Some of Pentecostal denominations hold to a Unitarian theology. The world's largest Pentecostal denomination, the , holds to the belief in theology in accordance with mainstream Protestantism as does the , , the , The Apostolic Church, and the . Some Pentecostal churches, however, hold to , which decries the traditional doctrine of the as biblically inaccurate and likely stemming from pagan influences. Oneness doctrine holds that God is absolutely and indivisibly one and that Jesus was the one God manifested in the flesh,(Timothy , John 1:1-11, John ). The division of Father, Son, and Holy Ghost as some of God's manifestations rather than persons; furthermore they are seen as titles to Jesus. Therefore, Oneness Pentecostals baptize believers "in Jesus' name" rather than what they refer to as the titles: "in the name of the Father, and of the Son, and of the Holy Ghost." The largest Oneness Pentecostal denominations are the International, , , and the Apostolic Church of the Faith in Christ Jesus but there are many smaller Oneness Pentecostal organizations and independent churches such as the Assemblies of the Lord Jesus Christ, the True Jesus Church, the Pentecostal Followers of Jesus Christ International Ministries, the Pentecostal Churches of the Apostolic Faith, Bible Way, and independent or nondenominational churches such as the pastored by . The majority, if not all, of Oneness Pentecostals also refer to themselves as Apostolics. The major Trinitarian Pentecostal organizations including the and the , have condemned Oneness theology as a and refuse membership to churches holding this belief. This same holds true for the Oneness Pentecostals towards Trinitarian churches. For Oneness Pentecostals the serves as the major organization.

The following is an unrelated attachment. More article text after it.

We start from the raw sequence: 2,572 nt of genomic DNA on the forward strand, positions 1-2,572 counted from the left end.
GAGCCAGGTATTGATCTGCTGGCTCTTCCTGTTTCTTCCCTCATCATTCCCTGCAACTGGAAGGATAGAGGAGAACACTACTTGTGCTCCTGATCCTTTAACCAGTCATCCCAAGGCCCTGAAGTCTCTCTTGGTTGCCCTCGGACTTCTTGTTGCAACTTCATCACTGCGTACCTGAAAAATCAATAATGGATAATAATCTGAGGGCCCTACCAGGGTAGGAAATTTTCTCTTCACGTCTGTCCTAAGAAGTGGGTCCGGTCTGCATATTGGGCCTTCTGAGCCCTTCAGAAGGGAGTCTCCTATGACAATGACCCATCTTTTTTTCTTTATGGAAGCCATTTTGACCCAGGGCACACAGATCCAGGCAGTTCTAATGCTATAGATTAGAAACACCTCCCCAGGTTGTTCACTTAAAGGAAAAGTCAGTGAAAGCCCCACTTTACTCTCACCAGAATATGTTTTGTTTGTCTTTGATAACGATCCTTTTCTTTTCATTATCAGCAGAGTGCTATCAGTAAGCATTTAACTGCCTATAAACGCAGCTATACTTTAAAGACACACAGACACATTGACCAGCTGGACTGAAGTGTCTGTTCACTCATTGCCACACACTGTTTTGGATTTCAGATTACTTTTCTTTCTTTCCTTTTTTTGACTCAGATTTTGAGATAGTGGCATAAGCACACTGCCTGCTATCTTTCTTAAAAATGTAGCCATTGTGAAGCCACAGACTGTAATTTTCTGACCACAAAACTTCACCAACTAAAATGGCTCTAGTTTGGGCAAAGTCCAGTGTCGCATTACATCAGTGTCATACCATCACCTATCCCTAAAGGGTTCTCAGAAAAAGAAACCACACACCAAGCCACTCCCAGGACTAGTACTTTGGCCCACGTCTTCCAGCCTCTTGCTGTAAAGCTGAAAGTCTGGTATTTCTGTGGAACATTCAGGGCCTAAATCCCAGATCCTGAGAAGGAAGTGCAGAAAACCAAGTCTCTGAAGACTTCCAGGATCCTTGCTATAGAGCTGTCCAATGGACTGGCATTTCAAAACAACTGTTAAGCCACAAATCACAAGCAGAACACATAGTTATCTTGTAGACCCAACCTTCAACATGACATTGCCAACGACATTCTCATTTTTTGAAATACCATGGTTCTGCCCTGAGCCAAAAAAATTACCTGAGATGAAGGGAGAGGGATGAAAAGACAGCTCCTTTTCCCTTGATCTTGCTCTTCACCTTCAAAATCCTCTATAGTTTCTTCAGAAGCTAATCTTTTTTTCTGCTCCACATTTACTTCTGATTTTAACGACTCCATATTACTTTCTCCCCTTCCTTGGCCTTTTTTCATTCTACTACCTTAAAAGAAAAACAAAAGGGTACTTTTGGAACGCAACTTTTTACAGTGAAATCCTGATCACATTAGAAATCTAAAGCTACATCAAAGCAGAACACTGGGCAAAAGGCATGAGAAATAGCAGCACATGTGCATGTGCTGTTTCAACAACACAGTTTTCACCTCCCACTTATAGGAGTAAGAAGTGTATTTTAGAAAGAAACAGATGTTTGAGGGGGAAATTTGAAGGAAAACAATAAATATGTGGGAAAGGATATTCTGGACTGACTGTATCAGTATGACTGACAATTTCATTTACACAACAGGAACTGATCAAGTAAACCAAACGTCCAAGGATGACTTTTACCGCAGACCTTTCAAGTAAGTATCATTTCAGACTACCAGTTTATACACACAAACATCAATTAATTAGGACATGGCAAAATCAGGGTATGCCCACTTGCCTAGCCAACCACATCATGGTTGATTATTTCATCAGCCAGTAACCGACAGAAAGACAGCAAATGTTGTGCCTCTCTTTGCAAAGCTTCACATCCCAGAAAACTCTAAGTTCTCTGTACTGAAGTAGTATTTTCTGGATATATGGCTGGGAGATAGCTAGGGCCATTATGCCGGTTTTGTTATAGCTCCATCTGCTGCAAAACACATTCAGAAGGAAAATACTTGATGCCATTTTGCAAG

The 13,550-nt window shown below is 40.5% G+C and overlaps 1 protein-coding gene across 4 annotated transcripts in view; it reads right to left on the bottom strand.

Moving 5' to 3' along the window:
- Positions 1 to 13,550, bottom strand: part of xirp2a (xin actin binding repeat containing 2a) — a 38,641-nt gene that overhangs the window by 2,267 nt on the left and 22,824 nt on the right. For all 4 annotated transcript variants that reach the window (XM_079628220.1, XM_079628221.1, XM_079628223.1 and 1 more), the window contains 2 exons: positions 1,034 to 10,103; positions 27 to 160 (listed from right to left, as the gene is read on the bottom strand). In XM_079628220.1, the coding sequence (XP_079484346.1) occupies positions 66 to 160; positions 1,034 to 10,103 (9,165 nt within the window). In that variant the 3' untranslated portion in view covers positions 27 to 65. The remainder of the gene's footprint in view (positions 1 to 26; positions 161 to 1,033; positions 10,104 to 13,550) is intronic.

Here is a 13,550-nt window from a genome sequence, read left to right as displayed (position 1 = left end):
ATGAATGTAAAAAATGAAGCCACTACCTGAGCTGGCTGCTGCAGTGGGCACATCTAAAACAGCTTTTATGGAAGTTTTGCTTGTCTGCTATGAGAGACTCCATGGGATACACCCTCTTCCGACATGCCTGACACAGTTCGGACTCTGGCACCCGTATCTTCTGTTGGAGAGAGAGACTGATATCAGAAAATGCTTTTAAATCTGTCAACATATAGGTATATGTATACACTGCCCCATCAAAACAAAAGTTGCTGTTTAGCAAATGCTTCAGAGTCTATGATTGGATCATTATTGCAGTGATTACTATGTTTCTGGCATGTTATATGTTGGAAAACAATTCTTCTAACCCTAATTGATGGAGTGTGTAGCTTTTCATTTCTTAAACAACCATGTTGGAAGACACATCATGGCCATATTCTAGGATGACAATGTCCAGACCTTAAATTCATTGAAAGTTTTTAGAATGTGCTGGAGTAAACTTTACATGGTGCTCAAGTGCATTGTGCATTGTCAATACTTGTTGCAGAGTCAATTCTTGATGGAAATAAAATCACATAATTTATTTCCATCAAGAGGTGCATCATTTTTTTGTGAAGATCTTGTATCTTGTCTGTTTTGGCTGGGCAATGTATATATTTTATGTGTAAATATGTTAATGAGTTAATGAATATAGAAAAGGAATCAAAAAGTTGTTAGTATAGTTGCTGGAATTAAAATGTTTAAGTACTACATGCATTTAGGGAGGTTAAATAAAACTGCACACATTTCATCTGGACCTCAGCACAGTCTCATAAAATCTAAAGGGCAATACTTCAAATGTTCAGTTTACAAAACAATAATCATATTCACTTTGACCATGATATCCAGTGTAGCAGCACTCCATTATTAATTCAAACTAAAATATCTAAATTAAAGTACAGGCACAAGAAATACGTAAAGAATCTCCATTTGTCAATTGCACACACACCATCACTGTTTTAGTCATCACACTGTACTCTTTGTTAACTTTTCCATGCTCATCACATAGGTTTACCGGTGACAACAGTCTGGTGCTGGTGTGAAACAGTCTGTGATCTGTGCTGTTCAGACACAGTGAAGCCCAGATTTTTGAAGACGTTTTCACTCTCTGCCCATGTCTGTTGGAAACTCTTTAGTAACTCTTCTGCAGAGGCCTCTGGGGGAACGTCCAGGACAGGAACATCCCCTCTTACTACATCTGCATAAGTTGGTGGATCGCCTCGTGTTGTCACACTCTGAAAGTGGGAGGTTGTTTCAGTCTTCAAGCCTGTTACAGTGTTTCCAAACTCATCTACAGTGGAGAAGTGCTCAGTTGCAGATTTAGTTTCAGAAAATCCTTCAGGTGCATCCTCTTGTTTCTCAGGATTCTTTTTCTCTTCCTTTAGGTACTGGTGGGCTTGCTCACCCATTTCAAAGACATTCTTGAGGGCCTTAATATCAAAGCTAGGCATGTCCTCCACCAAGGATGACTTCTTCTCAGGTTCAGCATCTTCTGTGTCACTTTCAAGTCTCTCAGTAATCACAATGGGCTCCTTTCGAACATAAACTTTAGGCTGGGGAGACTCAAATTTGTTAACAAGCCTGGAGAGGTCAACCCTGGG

Pentecostal churches hold that preaching the to unbelievers as extremely important. "The
Great Commission" to spread the "Good News of the
The Pentecostal movement was also prominent in the , which was the first to begin making numerous references to the term "Pentecostal", such as in 1867 when the movement established The National Camp Meeting Association for the Promotion of Christian Holiness with a notice that said: [We are summoning,] irrespective of denominational tie...those who feel themselves comparatively isolated in their profession of holiness…that all would realize together a Pentecostal baptism of the ....
Although the in may rightfully be regarded as the literal beginning of the modern Pentecostal movement, the remoteness of this region very likely played a role in this event remaining localized for so long. Around 1901, however, Pentecostalism was to stand on a larger stage, as that was when received the gift of tongues () during a at 's in in 1901. Parham, a of background, formulated the doctrine that tongues was the "Bible evidence" of the . Further, Pentecostals point to the "upper room" experience of the gathered disciples of as described in 2:1 and 's instructions in Acts 2:38 as justification for their practices.